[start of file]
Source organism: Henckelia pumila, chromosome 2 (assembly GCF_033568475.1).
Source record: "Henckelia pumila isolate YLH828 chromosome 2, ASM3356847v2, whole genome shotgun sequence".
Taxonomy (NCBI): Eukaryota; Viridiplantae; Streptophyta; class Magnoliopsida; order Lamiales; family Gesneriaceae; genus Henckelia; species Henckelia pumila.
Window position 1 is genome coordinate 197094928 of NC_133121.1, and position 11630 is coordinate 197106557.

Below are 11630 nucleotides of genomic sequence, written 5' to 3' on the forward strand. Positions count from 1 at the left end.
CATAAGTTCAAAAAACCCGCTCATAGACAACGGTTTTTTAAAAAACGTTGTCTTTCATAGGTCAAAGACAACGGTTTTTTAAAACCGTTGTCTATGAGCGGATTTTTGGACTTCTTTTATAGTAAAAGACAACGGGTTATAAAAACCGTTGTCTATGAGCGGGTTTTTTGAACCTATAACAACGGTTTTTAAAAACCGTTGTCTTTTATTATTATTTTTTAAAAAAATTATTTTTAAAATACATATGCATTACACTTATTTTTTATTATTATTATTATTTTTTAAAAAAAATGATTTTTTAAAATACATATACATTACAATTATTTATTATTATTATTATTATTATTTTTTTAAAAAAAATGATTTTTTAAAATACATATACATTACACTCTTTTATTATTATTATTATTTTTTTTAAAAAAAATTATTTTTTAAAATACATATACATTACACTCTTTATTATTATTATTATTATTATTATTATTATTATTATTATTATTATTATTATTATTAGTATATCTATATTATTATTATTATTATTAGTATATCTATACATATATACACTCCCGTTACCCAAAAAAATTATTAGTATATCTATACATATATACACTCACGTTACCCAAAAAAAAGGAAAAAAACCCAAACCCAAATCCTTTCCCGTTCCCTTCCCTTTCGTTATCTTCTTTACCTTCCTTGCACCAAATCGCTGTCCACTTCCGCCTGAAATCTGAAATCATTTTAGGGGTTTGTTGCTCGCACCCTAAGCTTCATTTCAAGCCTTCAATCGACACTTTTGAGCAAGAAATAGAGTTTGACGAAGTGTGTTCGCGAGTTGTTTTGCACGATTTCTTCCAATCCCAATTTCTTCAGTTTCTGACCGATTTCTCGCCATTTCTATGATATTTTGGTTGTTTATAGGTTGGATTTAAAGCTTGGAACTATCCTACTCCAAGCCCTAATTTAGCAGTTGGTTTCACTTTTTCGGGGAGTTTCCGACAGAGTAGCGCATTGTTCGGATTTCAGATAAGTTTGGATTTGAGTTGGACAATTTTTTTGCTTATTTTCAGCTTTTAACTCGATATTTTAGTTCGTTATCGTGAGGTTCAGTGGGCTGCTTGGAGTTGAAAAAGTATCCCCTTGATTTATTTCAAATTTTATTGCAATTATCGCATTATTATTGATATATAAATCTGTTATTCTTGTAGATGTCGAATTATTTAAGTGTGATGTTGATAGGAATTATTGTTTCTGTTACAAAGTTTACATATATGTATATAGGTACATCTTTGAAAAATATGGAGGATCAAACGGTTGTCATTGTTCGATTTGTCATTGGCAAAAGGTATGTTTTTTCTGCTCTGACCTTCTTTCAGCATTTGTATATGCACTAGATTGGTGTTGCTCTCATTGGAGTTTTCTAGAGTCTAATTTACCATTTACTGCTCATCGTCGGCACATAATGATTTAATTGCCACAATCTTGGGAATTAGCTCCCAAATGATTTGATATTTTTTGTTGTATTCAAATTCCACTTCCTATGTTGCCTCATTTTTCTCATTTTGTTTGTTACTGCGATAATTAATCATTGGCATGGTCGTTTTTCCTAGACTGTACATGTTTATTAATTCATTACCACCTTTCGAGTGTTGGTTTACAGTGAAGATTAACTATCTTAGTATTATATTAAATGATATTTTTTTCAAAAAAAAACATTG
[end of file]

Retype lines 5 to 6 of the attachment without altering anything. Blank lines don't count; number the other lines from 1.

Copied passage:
Below are 11630 nucleotides of genomic sequence, written 5' to 3' on the forward strand. Positions count from 1 at the left end.
CATAAGTTCAAAAAACCCGCTCATAGACAACGGTTTTTTAAAAAACGTTGTCTTTCATAGGTCAAAGACAACGGTTTTTTAAAACCGTTGTCTATGAGCGGATTTTTGGACTTCTTTTATAGTAAAAGACAACGGGTTATAAAAACCGTTGTCTATGAGCGGGTTTTTTGAACCTATAACAACGGTTTTTAAAAACCGTTGTCTTTTATTATTATTTTTTAAAAAAATTATTTTTAAAATACATATGCATTACACTTATTTTTTATTATTATTATTATTTTTTAAAAAAAATGATTTTTTAAAATACATATACATTACAATTATTTATTATTATTATTATTATTATTTTTTTAAAAAAAATGATTTTTTAAAATACATATACATTACACTCTTTTATTATTATTATTATTTTTTTTAAAAAAAATTATTTTTTAAAATACATATACATTACACTCTTTATTATTATTATTATTATTATTATTATTATTATTATTATTATTATTATTATTATTAGTATATCTATATTATTATTATTATTATTAGTATATCTATACATATATACACTCCCGTTACCCAAAAAAATTATTAGTATATCTATACATATATACACTCACGTTACCCAAAAAAAAGGAAAAAAACCCAAACCCAAATCCTTTCCCGTTCCCTTCCCTTTCGTTATCTTCTTTACCTTCCTTGCACCAAATCGCTGTCCACTTCCGCCTGAAATCTGAAATCATTTTAGGGGTTTGTTGCTCGCACCCTAAGCTTCATTTCAAGCCTTCAATCGACACTTTTGAGCAAGAAATAGAGTTTGACGAAGTGTGTTCGCGAGTTGTTTTGCACGATTTCTTCCAATCCCAATTTCTTCAGTTTCTGACCGATTTCTCGCCATTTCTATGATATTTTGGTTGTTTATAGGTTGGATTTAAAGCTTGGAACTATCCTACTCCAAGCCCTAATTTAGCAGTTGGTTTCACTTTTTCGGGGAGTTTCCGACAGAGTAGCGCATTGTTCGGATTTCAGATAAGTTTGGATTTGAGTTGGACAATTTTTTTGCTTATTTTCAGCTTTTAACTCGATATTTTAGTTCGTTATCGTGAGGTTCAGTGGGCTGCTTGGAGTTGAAAAAGTATCCCCTTGATTTATTTCAAATTTTATTGCAATTATCGCATTATTATTGATATATAAATCTGTTATTCTTGTAGATGTCGAATTATTTAAGTGTGATGTTGATAGGAATTATTGTTTCTGTTACAAAGTTTACATATATGTATATAGGTACATCTTTGAAAAATATGGAGGATCAAACGGTTGTCATTGTTCGATTTGTCATTGGCAAAAGGTATGTTTTTTCTGCTCTGACCTTCTTTCAGCATTTGTATATGCACTAGATTGGTGTTGCTCTCATTGGAGTTTTCTAGAGTCTAATTTACCATTTACTGCTCATCGTCGGCACATAATGATTTAATTGCCACAATCTTGGGAATTAGCTCCCAAATGATTTGATATTTTTTGTTGTATTCAAATTCCACTTCCTATGTTGCCTCATTTTTCTCATTTTGTTTGTTACTGCGATAATTAATCATTGGCATGGTCGTTTTTCCTAGACTGTACATGTTTATTAATTCATTACCACCTTTCGAGTGTTGGTTTACAGTGAAGATTAACTATCTTAGTATTATATTAAATGATATTTTTTTCAAAAAAAAACATTG